I’ve been searching for an easy and new take on croissants that would also give me some protein (prosciutto is healthy – right?) and allow me to justify my craving.  On a recent trip to a very good friend’s wedding and in search of a quick breakfast, I stumbled upon Alice Bakery & Confectionery in North Whales, Pennsylvania.  Sitting just behind the counter, I spotted an enormous and beautiful prosciutto and gruyère breakfast pastry – the kind you just can’t say no to.  With only a single one left in the case and 3 people ahead of me in line, I went through the typically foodie anxiety that every person in line might dash my hope of the perfect morning meal before I even got my coffee. But lo and behold, the stars aligned, and the croissant was mine.  After weeks of recalling the flavor, Alice Bakery inspired this sweetened twist on prosciutto croissants with fig preserves and a cardamom butter glaze.


Another point of honesty: people rarely have 2+ hours to make puff pastry dough from scratch.  I bought a box of Dufour pastry dough from Whole Foods.  It’s a perfect and easy-to-use solution for the busy baker. You can also usually purchase dough from a local bakery if you order in advance.


1 package (approx. 14 ounces) of puff pastry, defrosted or fresh
8-10 thin slices of prosciutto
6 tablespoons fig spread
3 tbsp butter
1 tsbp ground cardamom
1 tsp cinnamon

Yields 8 servings.  Preheat oven to 375 degrees Fahrenheit.  Grease cookie sheets and set aside.


Flour a clean surface and unpack or roll out the puff pastry dough.  Using a sharp knife, cut the pastry dough into triangles (isosceles) that are approximately 5 inches in width and 7 inches in height.


Spread a generous amount of fig preserves onto the triangles of pastry dough.  Place prosciutto on top of fig spread.  Gently roll the dough up to the point and tuck the sides to form a croissant.  Place on the cookie sheet.  Allow room between pastries for the dough to expand.  Set aside.


Heat butter in a small saucepan.  Once melted, add cardamom and cinnamon.  After heating a few more minutes, allow the butter to cool.  (I prefer softer croissants, but if you’d like a shinier pastry with a slightly crunchy outer layer, only melt and infuse 1 tbsp of butter with spices.  Once it is cool enough not to scramble the egg, replace the other 2 tbsp butter with 2 egg yolks and whisk thoroughly.)


Heat the butter again to encourage the cardamom flavor to infuse in the butter.  Generously brush the butter on the croissants.

Place pastries in the oven and bake for about 14 minutes or until slightly golden. Allow them to cool before serving.  Yum.


A lesson in judgement: Taverna Cretekou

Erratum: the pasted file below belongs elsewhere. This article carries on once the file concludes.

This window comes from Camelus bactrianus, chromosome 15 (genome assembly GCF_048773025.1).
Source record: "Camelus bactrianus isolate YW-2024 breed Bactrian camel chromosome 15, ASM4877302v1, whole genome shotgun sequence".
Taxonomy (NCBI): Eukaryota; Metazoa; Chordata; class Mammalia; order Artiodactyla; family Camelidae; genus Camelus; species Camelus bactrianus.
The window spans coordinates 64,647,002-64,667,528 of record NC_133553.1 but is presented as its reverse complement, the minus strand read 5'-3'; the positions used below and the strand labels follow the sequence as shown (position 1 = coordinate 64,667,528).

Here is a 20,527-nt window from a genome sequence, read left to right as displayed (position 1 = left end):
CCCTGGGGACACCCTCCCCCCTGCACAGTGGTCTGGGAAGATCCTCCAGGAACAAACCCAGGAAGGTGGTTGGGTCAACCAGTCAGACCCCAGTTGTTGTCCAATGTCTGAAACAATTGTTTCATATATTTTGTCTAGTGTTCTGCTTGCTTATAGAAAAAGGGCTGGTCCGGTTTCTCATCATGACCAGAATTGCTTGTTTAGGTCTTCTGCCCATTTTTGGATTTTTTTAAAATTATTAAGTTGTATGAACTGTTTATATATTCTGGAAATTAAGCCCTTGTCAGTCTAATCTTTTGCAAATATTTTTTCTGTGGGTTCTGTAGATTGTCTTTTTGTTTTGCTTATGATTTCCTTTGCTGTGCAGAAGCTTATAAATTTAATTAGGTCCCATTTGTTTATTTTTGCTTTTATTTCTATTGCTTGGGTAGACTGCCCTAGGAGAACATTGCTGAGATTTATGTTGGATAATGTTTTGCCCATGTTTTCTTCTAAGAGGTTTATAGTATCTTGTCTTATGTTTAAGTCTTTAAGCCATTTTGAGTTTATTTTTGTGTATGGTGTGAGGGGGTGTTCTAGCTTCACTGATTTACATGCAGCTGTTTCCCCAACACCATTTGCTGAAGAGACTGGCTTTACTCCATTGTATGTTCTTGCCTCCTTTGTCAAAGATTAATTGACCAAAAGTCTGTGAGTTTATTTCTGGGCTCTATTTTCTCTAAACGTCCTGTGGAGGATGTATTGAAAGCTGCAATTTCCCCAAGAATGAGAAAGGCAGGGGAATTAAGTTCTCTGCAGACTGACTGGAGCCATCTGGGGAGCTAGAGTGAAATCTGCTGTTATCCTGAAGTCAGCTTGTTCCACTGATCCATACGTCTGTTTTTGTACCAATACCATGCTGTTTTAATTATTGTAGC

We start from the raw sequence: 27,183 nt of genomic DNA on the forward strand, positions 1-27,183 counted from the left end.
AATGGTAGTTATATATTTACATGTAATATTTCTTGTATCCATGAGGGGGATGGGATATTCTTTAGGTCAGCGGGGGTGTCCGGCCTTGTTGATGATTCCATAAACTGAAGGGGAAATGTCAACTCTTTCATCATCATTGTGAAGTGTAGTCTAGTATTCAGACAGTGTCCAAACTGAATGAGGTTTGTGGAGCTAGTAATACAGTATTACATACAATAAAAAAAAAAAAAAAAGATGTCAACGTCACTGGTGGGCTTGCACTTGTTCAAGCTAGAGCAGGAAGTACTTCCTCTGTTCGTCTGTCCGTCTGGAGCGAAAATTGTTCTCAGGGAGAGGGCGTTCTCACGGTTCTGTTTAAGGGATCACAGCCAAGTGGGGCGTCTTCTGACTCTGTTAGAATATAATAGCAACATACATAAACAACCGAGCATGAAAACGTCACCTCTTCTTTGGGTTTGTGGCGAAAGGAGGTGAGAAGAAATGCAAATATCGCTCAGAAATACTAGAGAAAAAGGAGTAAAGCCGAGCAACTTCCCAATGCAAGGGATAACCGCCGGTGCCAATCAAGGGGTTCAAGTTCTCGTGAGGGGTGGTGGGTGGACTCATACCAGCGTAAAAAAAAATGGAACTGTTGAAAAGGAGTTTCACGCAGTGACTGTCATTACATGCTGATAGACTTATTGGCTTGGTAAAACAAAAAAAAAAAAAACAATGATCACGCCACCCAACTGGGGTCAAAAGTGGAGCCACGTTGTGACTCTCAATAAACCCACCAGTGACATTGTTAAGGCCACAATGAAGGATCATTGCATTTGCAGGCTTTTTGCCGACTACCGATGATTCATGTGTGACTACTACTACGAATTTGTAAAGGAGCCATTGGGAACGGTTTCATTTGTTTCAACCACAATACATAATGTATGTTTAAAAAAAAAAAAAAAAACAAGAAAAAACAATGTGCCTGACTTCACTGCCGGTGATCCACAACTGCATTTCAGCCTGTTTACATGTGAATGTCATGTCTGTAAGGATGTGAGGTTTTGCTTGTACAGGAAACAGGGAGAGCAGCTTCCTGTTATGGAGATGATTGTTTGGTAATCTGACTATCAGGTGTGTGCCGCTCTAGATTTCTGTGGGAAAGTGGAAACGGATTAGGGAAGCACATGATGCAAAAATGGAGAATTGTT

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I learned a lesson last Saturday: you can’t just a restaurant by its entrance.  You’d think years of loving Jane Austen, Toni Morrison, and countless other classic novels regardless of the awful book art cover would have ingrained this lesson in me.  For years now, I’ve passed Taverna Cretekou on the cobbled sidewalks in Old Town Alexandria.  Not surprisingly, I was always in search of a good meal, determined to venture closer to the water.

Little did I know, I was missing some of the best Greek food I’ve ever had along with one of the best dining venues in the DC area.

To say the Taverna looks unassuming would be inaccurate.  A bright yellow awning covers a window that is replete with faded pictures of traditional Greek fare and is even decked out with a TV facing the sidewalk, playing scenes from a cooking lesson on rolling grape leaves circa 1990.  Smack dab in the center of the window.  To me, this doesn’t scream great culinary establishment and it usually would leave me running the other way.


But step through that door and bam, it hits you.  The restaurant smells like heaven and is bustling with servers and jubilant diners.  I was there with my family to celebrate the birthday of a very dear family friend.  The hostess immediately walked us towards a doorway at the very back of the restaurant, where I spied verdant greens and lush flowers with just a brief peek.

The back patio was just gorgeous.  Covered in vines and spotted with tables in every corner, the outdoor area gives one a genuine feel of stepping out of your villa in Santorini to take in the fresh air and indulge in a little baklava!


With a serene surrounding, the food was nothing to keep quiet about either.  Taverna Cretekou serves uber-traditional Greek cuisine – there’s no beating around the bush.  But, with just one bite, you can tell that the meats are of superior quality and they don’t skimp on flavor.


Our server, Dino, convinced us in his ever-charming way to begin with a platter of Greek mezze, including hummous, grape leaves, and other delights.  Many of our fellow diners decided on the branzini – the special fish of the night, which they filet table side.  My mom chose the pasticio, which had no fancy twists but was done just right.


I myself chose the exohikon.  I had no idea what to expect.  Or how to pronounce it for that matter.  What I received looked a little like an enchilada.  Wrong dish, wrong country, wrong continent.  My lesson from earlier in the evening had come back to haunt me.  As I dug my fork treacherously into what I could only presume to be a confused pan-Continental Mexican-Greek dish, I happened to find inside a few layers of filo dough a delicious and juicy filling of lamb cooked just to perfection, artichoke, peas, carrots, onion, pine nuts and cheese.  To top it all off, there was a sauce that I just couldn’t put my finger on.  I can only guess that it may have been a tomato-sherry sauce drizzled over.

In addition, Taverna Cretekou only serves Greek wine.  Each bottle we had was delicious. I’d go back in a heartbeat to this great venue for gatherings with friends or a nice but not overly fancy date night.  Oh, and the birthday party was a blast.  Just goes to show you: you can’t judge a restaurant by its entrance, nor a dish my its doubtful appearance.